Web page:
The Custom 1 fightstick
I wanted a dual PCB fightstick. I have a Dreamcast and would love to play some Third Strike or Capcom vs SNK again, and why not play with with an arcade stick?
I also got very dissatisfied with the case situation in general. It’s pretty easy to find all components for a fightstick, but getting a case still expensive or annoying. I used an acrylic case before and while it is solid and good quality, it took forever to get made. At first I investigated using cigar boxes and other options, but in the end I decided to make something myself.
Also I decided to name it Custom 1 because why not.
To prevent confusion, I will use arcarde stick and fightstick interchangeably. I will use stick to refer to the actual lever that you use to move around.
I will be honest: this can get pricey. You can salvage some stuff from older fightsticks (some people sell broken fightsticks on craigslist all the time and usually you can get good buttons and even a working stick from it) and source parts from different stores. Some parts are cheaper on electronic/hardware stores than buying on a store specialized on arcade parts.
Main part list
|1||Acrylic top||Optional, I like it because protects the top and is easier to clean/replace. Also, art!|
|8||30mm pushbuttons||I used Sanwa silent buttons, will work with any snap in button|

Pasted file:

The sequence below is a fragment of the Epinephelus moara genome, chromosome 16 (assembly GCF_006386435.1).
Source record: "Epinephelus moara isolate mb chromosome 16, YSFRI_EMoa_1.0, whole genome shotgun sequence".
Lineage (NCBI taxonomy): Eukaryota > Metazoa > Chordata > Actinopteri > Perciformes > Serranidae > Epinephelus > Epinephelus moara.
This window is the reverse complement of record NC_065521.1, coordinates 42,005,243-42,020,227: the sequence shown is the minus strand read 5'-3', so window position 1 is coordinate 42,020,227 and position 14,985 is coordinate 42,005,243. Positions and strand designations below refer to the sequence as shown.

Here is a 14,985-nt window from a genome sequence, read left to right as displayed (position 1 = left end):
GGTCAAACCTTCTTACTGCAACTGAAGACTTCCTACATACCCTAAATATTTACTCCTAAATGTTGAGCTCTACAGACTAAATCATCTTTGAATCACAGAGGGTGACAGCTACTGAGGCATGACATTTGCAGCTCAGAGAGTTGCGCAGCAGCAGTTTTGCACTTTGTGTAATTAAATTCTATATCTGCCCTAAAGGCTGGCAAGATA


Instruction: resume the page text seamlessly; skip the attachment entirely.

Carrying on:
|3||24mm pushbuttons||Again, snap in|
|1||Stick||I used Sanwa JLF, any other will do but mind how big it is to fit the case|
|1||Akishop PS360+||Multi console goodness, unfortunately doesn’t work on XBox One or PS4|
|1||Brook PS3/PS4 Fightboard||Small, simple and awesome. Works on PC too.|
|1||Neutrik USB pass through||For the Brook PCB|
|1||Neutrik RJ45 connector||For the PS360+|
|1||Small USB cable||Around 1 ft to connect the Brook PCB to the Neutrik|
|1||Small RJ45 cable||Same as above for the PS360+|
|2||Screw terminal block||Different names for this. If you are going for a dual PCB mod, this will save you time and sanity.|
The buttons need to be snap in because the Viewlix layout doesn’t have enough space between 2 of the 8 buttons to accommodate the nuts for the screw in buttons from Sanwa or Seimitsu. I’ve read somewhere about thinner nuts that work, but I wasn’t able to find it.
|22 AWG wires||I got a pack with 16 cables already crimped with .110 quick disconnect terminals. It’s good to have some to spare though.|
|GND daisy chain||Save yourself some time and get a pre-made daisy chain for your GND.|